Rulers and Capital in Historical Perspectives: State Formation and Financial Development in India and the United States
Chatterjee, Abhishek, Department of Politics, University of Virginia
Echeverri-Gent, John, Department of Politics, University of Virginia
This dissertation seeks to explain the process of the concomitant and interconnected emergence of ―public‖ finance and ―private‖ credit and money markets in the context of state formation in the eighteenth and nineteenth centuries. It seeks to explain the conditions under which such markets were either institutionalized or formalized thus achieving substantial proportions, or became stunted due to incomplete institutionalization. In addition, it explains two variations in banking structure or the money market in cases where such a market has already been institutionalized. These are, respectively, money markets with high barriers to entry, and markets with low entry barriers. Building on literatures on state formation, and financial market development in, the dissertation suggests that these variations can be conceived as the outcome of the power relationship between governing elites and capital holders in a society. Power is conceived of not as an attribute of an actor or a group of actors but as a property of the social relation under investigation; in this case between capital holders and rulers. The project uses the suggested theoretical framework to illuminate the effects of colonialism on state and market formation by comparing such relationships over time in the United States to those in India beginning with the second half of the eighteenth century.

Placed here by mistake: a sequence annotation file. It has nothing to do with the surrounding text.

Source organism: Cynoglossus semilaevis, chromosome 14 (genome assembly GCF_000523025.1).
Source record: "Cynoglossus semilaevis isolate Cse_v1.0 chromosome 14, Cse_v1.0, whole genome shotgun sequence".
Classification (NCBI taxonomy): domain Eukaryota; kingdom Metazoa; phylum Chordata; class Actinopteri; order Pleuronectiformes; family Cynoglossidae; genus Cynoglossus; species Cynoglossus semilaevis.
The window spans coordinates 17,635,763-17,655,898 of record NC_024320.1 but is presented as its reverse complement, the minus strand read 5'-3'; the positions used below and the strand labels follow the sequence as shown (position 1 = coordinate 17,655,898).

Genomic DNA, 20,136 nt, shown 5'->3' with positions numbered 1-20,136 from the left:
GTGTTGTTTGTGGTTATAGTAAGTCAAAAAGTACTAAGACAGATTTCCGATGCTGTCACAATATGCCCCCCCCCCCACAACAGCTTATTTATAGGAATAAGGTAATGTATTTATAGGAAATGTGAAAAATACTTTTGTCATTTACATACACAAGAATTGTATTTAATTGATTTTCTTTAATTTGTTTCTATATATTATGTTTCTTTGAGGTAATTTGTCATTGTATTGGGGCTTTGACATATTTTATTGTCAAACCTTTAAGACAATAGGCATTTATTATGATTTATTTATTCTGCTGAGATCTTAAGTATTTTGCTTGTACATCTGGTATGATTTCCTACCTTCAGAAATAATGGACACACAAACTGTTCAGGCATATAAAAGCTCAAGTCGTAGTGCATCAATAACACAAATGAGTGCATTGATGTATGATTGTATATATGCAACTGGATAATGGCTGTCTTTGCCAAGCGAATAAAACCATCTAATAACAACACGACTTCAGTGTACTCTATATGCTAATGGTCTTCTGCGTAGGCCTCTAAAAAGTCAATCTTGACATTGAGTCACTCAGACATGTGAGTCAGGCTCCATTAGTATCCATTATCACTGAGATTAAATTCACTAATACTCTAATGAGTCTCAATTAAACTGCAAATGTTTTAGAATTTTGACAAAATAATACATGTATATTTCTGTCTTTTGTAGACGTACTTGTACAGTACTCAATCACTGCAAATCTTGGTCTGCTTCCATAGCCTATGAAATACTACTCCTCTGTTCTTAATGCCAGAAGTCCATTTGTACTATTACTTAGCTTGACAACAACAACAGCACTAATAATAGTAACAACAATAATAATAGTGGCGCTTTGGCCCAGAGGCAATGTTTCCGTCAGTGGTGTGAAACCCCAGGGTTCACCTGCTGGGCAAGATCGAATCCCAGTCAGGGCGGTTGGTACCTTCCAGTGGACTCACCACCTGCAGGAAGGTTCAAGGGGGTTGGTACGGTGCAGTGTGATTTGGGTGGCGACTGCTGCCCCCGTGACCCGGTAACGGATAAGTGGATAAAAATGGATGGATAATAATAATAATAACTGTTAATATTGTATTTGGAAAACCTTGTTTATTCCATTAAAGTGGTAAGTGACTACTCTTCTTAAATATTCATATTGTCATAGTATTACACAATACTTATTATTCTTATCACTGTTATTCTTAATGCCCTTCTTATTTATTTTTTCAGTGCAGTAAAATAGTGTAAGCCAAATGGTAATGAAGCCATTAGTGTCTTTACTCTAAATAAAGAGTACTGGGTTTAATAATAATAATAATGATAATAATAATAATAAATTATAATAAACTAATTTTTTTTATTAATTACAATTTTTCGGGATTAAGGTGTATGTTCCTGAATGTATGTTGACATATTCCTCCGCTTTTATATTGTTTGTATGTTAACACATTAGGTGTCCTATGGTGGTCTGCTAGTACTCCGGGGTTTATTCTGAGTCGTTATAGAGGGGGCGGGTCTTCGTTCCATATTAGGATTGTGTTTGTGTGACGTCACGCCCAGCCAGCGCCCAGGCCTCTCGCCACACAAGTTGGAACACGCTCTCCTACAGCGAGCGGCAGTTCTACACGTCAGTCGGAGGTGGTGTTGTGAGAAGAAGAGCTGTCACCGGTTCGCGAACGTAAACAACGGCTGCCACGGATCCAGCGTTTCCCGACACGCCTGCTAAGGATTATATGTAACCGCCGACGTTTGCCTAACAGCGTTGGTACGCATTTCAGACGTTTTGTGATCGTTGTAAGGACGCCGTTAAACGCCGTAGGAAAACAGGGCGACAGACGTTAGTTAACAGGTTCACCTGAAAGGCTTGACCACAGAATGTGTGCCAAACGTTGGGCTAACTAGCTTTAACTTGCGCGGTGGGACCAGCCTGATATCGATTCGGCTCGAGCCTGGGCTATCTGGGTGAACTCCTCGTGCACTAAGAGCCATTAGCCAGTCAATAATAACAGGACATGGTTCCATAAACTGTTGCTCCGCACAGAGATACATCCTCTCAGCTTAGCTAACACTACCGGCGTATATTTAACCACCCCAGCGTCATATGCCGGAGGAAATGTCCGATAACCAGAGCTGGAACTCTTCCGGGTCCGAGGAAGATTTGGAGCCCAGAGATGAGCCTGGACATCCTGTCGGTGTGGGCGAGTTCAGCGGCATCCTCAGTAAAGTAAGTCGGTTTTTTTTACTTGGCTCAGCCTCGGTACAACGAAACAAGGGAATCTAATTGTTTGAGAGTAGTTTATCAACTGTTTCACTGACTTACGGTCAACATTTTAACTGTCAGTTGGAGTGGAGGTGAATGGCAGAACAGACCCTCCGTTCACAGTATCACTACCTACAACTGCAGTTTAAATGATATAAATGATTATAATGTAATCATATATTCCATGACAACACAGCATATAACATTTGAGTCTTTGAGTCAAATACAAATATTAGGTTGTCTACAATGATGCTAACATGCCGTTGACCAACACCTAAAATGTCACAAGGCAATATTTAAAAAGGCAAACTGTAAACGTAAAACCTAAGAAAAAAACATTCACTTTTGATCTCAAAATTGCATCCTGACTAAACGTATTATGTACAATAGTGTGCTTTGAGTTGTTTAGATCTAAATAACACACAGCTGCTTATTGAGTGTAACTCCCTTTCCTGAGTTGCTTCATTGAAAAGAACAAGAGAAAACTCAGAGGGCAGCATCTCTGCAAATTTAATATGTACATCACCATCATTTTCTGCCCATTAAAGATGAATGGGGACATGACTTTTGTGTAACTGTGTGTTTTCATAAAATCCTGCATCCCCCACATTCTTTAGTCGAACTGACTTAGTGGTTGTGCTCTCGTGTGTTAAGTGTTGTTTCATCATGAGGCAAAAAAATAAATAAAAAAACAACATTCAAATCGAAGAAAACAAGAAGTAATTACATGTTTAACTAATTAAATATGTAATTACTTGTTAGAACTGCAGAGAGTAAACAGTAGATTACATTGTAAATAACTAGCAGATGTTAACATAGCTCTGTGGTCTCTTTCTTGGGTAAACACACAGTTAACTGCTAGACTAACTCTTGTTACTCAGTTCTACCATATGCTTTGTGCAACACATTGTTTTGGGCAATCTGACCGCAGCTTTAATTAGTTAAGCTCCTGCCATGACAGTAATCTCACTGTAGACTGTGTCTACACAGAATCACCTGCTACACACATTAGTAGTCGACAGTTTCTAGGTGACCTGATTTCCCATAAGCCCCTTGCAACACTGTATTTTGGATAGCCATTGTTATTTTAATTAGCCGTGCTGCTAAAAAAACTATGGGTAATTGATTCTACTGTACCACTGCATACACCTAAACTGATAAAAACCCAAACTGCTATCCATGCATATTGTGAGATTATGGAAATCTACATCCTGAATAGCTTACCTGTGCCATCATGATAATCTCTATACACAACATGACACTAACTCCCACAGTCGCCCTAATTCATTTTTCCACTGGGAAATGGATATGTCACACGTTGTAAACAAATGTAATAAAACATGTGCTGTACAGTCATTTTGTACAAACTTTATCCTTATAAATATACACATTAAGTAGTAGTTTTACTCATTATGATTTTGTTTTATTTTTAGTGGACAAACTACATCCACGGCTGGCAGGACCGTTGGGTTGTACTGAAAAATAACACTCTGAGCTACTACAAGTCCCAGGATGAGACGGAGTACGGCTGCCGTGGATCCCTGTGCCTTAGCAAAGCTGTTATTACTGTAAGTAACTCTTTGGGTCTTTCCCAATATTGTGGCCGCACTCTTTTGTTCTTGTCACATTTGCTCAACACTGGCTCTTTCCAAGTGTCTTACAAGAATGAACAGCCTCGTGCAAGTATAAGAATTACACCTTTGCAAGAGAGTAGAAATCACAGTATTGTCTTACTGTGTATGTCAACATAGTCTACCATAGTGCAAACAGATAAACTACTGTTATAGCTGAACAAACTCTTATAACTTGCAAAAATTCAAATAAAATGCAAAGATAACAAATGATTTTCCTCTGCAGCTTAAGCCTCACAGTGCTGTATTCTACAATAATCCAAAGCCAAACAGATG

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PHD (Doctor of Philosophy)
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